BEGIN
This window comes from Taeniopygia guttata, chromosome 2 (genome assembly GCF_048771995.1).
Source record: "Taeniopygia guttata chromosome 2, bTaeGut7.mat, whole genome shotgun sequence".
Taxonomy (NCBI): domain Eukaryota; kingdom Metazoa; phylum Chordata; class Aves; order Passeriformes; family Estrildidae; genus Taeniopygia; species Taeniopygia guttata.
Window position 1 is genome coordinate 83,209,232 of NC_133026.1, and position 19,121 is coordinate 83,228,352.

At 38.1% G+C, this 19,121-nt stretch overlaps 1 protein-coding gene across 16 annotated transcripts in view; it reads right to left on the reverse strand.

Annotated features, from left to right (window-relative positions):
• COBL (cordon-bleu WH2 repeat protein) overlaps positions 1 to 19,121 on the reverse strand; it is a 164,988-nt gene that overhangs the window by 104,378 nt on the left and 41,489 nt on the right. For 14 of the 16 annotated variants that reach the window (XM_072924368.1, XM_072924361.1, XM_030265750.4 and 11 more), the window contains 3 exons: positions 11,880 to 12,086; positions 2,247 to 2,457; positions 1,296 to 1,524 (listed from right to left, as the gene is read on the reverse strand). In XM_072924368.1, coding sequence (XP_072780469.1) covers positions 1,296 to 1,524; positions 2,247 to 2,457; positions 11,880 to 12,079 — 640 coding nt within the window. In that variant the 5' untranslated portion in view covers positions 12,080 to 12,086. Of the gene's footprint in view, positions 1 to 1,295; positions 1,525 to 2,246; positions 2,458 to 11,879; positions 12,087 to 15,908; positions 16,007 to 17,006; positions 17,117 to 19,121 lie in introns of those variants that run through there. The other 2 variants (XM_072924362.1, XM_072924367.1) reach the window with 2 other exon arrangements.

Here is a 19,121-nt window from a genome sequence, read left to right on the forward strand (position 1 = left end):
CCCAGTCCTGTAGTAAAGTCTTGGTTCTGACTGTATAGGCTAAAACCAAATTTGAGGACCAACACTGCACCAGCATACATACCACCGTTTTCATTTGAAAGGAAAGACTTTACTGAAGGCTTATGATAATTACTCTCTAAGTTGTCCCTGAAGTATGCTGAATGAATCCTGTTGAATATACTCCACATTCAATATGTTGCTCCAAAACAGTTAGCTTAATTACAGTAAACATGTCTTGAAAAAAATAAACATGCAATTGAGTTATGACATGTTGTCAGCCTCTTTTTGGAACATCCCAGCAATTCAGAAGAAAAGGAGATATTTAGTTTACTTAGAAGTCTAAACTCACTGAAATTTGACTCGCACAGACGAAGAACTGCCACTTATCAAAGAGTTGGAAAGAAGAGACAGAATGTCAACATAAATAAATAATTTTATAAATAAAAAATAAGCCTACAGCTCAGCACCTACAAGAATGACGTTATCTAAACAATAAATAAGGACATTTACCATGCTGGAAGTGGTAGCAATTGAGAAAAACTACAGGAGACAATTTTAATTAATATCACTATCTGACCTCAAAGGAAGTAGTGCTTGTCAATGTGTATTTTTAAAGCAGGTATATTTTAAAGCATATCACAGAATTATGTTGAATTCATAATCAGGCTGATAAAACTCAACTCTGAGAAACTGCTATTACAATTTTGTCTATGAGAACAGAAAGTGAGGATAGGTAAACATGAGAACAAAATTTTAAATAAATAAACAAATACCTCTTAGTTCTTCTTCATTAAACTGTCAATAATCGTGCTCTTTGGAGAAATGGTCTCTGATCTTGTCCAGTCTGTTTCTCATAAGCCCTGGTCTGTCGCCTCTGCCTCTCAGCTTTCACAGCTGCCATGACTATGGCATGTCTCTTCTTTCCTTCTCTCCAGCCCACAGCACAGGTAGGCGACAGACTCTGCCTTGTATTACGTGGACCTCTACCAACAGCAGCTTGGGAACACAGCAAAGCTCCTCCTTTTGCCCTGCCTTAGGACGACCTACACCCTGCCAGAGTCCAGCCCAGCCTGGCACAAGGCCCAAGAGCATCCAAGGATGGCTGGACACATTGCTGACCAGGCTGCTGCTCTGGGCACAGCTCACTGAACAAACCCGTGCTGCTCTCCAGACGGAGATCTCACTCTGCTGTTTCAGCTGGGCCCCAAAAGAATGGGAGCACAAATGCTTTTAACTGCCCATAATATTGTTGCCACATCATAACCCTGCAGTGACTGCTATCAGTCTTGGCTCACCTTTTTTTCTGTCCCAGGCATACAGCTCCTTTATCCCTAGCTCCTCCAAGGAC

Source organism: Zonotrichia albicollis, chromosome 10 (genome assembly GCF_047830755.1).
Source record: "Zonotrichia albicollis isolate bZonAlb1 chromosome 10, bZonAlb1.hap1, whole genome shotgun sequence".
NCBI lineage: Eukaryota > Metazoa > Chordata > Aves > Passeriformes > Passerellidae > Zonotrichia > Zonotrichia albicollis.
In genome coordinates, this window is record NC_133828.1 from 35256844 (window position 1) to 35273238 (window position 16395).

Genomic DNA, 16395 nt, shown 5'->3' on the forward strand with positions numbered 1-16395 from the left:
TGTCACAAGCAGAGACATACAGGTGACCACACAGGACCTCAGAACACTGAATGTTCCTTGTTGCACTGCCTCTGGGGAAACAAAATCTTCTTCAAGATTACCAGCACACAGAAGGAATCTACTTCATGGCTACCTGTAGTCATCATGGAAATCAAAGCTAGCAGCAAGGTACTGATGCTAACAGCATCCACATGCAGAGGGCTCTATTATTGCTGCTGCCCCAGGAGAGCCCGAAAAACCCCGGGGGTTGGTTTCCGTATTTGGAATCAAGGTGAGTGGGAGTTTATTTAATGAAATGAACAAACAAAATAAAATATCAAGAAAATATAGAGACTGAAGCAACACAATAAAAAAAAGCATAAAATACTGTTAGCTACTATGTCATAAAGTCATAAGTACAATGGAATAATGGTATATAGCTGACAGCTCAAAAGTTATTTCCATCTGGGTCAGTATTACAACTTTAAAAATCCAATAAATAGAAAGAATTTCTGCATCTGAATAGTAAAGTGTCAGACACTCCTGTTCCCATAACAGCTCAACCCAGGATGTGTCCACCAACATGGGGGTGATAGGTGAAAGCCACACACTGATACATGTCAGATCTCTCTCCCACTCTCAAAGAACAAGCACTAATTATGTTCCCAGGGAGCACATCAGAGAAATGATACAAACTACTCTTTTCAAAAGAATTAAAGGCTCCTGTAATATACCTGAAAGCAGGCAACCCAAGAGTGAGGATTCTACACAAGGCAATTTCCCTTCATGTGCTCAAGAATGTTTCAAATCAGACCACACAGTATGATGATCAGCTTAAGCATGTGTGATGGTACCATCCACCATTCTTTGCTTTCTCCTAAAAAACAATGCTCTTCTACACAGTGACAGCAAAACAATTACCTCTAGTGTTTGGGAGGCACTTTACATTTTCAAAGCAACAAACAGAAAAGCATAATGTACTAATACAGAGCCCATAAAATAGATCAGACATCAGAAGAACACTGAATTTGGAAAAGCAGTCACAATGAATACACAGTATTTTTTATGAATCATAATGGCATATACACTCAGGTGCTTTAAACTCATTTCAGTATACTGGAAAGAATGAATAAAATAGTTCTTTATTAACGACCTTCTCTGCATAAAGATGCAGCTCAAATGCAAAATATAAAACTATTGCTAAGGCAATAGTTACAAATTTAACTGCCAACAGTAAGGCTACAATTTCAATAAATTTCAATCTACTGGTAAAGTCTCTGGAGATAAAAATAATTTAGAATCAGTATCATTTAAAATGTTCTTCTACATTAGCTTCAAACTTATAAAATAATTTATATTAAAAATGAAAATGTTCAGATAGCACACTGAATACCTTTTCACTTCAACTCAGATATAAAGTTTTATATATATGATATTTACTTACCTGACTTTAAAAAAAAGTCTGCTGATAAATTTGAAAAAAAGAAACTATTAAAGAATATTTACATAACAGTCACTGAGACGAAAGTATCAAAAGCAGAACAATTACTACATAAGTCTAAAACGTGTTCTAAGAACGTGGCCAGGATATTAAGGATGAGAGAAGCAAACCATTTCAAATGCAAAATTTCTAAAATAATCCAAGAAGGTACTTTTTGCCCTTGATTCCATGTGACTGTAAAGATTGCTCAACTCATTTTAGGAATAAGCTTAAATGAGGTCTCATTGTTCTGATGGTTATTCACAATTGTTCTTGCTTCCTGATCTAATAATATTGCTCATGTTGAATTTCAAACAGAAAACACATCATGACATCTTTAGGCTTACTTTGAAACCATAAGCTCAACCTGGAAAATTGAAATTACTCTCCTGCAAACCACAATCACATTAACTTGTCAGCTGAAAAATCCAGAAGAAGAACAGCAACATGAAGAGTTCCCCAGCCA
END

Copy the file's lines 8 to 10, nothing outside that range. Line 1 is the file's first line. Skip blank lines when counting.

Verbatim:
Here is a 19,121-nt window from a genome sequence, read left to right on the forward strand (position 1 = left end):
CCCAGTCCTGTAGTAAAGTCTTGGTTCTGACTGTATAGGCTAAAACCAAATTTGAGGACCAACACTGCACCAGCATACATACCACCGTTTTCATTTGAAAGGAAAGACTTTACTGAAGGCTTATGATAATTACTCTCTAAGTTGTCCCTGAAGTATGCTGAATGAATCCTGTTGAATATACTCCACATTCAATATGTTGCTCCAAAACAGTTAGCTTAATTACAGTAAACATGTCTTGAAAAAAATAAACATGCAATTGAGTTATGACATGTTGTCAGCCTCTTTTTGGAACATCCCAGCAATTCAGAAGAAAAGGAGATATTTAGTTTACTTAGAAGTCTAAACTCACTGAAATTTGACTCGCACAGACGAAGAACTGCCACTTATCAAAGAGTTGGAAAGAAGAGACAGAATGTCAACATAAATAAATAATTTTATAAATAAAAAATAAGCCTACAGCTCAGCACCTACAAGAATGACGTTATCTAAACAATAAATAAGGACATTTACCATGCTGGAAGTGGTAGCAATTGAGAAAAACTACAGGAGACAATTTTAATTAATATCACTATCTGACCTCAAAGGAAGTAGTGCTTGTCAATGTGTATTTTTAAAGCAGGTATATTTTAAAGCATATCACAGAATTATGTTGAATTCATAATCAGGCTGATAAAACTCAACTCTGAGAAACTGCTATTACAATTTTGTCTATGAGAACAGAAAGTGAGGATAGGTAAACATGAGAACAAAATTTTAAATAAATAAACAAATACCTCTTAGTTCTTCTTCATTAAACTGTCAATAATCGTGCTCTTTGGAGAAATGGTCTCTGATCTTGTCCAGTCTGTTTCTCATAAGCCCTGGTCTGTCGCCTCTGCCTCTCAGCTTTCACAGCTGCCATGACTATGGCATGTCTCTTCTTTCCTTCTCTCCAGCCCACAGCACAGGTAGGCGACAGACTCTGCCTTGTATTACGTGGACCTCTACCAACAGCAGCTTGGGAACACAGCAAAGCTCCTCCTTTTGCCCTGCCTTAGGACGACCTACACCCTGCCAGAGTCCAGCCCAGCCTGGCACAAGGCCCAAGAGCATCCAAGGATGGCTGGACACATTGCTGACCAGGCTGCTGCTCTGGGCACAGCTCACTGAACAAACCCGTGCTGCTCTCCAGACGGAGATCTCACTCTGCTGTTTCAGCTGGGCCCCAAAAGAATGGGAGCACAAATGCTTTTAACTGCCCATAATATTGTTGCCACATCATAACCCTGCAGTGACTGCTATCAGTCTTGGCTCACCTTTTTTTCTGTCCCAGGCATACAGCTCCTTTATCCCTAGCTCCTCCAAGGAC

Source organism: Zonotrichia albicollis, chromosome 10 (genome assembly GCF_047830755.1).